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Recently, I procured a plaster casting  by

Hermon

Atkins

MacNeil

The work was a very early study dating back to the 1890’s.

The image re-appears as part of a larger sculpture entitled

‘Mother and

Papoose’

 

 

 

 

 

 

 

 


 

A bronze  casting of that later work was listed by

J. N. BARTFIELD GALLERIES

They state that:

According to the Roman Bronze Works ledger, Only two casts of Mother and Papoose were ever done, both—#1 and #2 on the same day: November 9, 1906. No other casts are known.  (Source: https://www.bartfield.com/  retrieved on 1-25-22)

This detail of the bronze ‘Mother & Papoose’ shows the similarity of the plaster model of 1894 and the bronze casting of 1906.

 

Of the Papoose model, MacNeil scholar and College Point author, James Haas, wrote the following:

“In the summer of 1895 [when MacNeil traveled in the Four Corners area] he modeled two dozen Indian-themed pieces. His subjects were Utes, Navajo, Acoma and Moqui Indians from which sprang his most famous work, Moqui Prayer for Rain.” Mother and Papoose appears to have been modeled by MacNeil while he was on this trip.

1892 0r 1894

Whether the Papoose plaster was made in 1892 or 1894 is in disagreement.   James Haas suggests the later date.

The Papoose is dated in Roman Numerals.  At first glance they could be read as:

MDCCCXCII  

But there is an additional “I” at the end of the hand engraved date on the crown of the papoose.  It could appear to be the other side of a letter ‘V’ which would offer an alternative reading of the Roman Numeral date as:

MDCCCXCIV

which changes the last digit to reads out as a 4 (IV) rather than a 2 (II).

The ‘1894’ reading of the date fits better into the known timeline of MacNeil’s life after the ending of the Chicago Worlds Fair — Worlds Columbian Exposition in 1893.

1892 Papoose by Hermon Atkins MacNeil

 

J. N. BARTFIELD GALLERIES 1

AMERICAN, WESTERN & SPORTING ART

Hermon Atkins MacNeil (1866-1947)

According to the Roman Bronze Works ledger, Only two casts of Mother and Papoose were ever done, both—#1 and #2 on the same day: November 9, 1906. No other casts are known. Of the model, MacNeil scholar, James Haas, wrote the following, “In the summer of 1895 [when MacNeil traveled in the Four Corners area] he modeled two dozen Indian-themed pieces. His subjects were Utes, Navajo, Acoma and Moqui Indians from which sprang his most famous work, Moqui Prayer for Rain.” Mother and Papoose appears to have been modeled by MacNeil while he was on this trip. A Massachusetts native, Hermon Atkins MacNeil studied in Boston, New York, and Paris before being asked to work on the World’s Columbian Exposition in Chicago in 1891. While there, MacNeil saw Buffalo Bill’s Wild West Show and was inspired to take his classical training to the American West. MacNeil’s bronzes of Native Americans, perhaps more than those of any other sculptor, portray majesty while preserving the individuality of the subject. The spirituality Macneil’s First Americans convey is expressed through lightness and solidity rather than other worldliness.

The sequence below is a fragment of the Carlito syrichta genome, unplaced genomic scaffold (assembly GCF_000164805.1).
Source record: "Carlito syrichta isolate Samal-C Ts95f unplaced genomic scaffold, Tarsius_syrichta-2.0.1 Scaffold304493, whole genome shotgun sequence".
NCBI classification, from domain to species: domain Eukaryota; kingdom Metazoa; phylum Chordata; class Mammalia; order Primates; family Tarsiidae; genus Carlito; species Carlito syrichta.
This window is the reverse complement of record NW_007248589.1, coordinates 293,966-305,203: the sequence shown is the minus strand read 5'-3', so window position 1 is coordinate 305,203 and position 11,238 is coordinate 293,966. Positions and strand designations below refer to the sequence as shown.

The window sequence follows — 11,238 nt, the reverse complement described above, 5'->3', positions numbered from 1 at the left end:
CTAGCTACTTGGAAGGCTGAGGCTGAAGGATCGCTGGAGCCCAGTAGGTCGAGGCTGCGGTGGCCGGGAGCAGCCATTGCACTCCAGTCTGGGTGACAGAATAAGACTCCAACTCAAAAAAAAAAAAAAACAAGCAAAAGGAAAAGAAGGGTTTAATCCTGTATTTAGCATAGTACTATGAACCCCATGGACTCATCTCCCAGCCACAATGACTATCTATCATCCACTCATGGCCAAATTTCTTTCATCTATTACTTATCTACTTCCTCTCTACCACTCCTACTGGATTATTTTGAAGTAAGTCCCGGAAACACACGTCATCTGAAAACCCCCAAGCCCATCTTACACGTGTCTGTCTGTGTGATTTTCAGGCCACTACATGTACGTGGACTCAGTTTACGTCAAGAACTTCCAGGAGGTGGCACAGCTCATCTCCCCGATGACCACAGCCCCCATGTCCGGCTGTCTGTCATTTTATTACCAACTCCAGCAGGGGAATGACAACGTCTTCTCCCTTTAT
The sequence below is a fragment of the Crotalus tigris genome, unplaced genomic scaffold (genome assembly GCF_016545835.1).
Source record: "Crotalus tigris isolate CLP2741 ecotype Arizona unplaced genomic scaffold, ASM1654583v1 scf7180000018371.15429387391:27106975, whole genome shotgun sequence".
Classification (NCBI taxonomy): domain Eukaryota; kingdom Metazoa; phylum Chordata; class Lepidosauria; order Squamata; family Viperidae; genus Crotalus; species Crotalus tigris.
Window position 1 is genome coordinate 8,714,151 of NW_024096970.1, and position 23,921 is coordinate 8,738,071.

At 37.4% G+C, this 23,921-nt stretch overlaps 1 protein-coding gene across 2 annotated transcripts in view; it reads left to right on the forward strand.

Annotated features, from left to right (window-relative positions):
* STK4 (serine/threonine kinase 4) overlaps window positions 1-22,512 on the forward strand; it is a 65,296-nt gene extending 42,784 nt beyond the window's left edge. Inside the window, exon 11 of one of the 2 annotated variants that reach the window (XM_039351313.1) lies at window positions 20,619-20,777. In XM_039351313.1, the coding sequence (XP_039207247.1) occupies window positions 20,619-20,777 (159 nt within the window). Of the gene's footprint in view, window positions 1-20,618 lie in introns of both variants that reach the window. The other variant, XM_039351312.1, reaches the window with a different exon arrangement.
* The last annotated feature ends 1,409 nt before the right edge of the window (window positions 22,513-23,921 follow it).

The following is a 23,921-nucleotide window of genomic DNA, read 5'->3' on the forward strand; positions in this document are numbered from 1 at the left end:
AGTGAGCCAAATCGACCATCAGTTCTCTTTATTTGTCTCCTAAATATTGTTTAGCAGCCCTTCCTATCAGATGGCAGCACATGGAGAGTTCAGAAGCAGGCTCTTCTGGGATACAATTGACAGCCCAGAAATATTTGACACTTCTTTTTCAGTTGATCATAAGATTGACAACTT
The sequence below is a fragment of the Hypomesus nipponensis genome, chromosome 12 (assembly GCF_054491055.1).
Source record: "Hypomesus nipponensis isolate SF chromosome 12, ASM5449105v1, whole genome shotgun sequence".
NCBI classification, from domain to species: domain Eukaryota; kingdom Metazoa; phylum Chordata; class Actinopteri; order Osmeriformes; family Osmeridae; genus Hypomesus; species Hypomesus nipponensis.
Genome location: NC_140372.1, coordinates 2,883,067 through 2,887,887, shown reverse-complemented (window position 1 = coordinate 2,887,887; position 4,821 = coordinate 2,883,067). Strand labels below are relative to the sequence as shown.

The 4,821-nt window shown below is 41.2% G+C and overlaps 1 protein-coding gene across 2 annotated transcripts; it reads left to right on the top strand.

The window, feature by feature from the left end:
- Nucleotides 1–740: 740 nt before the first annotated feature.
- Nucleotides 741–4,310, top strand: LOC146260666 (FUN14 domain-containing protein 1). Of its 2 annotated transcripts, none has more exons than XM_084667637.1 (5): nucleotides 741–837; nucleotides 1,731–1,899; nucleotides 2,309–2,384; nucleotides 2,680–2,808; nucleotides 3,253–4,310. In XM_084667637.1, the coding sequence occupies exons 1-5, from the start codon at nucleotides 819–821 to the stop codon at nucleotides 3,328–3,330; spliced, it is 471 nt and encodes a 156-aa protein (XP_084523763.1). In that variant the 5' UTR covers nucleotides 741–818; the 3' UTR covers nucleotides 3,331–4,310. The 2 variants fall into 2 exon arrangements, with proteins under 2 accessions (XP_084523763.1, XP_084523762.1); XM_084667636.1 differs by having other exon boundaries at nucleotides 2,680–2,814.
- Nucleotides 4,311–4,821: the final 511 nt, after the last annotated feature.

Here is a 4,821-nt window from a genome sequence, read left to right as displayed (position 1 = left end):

Hermon Atkins MacNeil

Mother and Papoose

Roman Bronze Works N.Y.

Cast N.1

16 1/2  inches high

 

Sources:

  1. J. N. BARTFIELD GALLERIES: AMERICAN, WESTERN & SPORTING ART.  Retrieved from  https://www.bartfield.com/   [On 1-25-22]

Related posts:

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  2. 123 Year old Bas Relief of “Black Pipe The Sioux at Six Teen Years” has been reported to www.HermonAtkinsMacNeil.com (3) BLACK PIPE in 14 stories    A never before seen or documented…
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WHAT YOU FIND HERE.

Here is ONE place to go to see sculpture of Hermon A. MacNeil & his students. Located in cities from east to west coast, found indoors and out, public and private, these creations point us toward the history and values that root Americans.

Daniel Neil Leininger ~ HAMacNeil@gmail.com
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WE DESIRE YOUR DIGITAL PHOTOS – Suggestions

1. Take digital photos of the work from all angles, including setting.
2. Take close up photos of details that you like
3. Look for MacNeil’s signature. Photograph it too! See examples above.
4. Please, include a photo of you & others beside the work.
5. Tell your story of adventure. It adds personal interest.
6. Send photos to ~ Webmaster at: HAMacNeil@gmail.com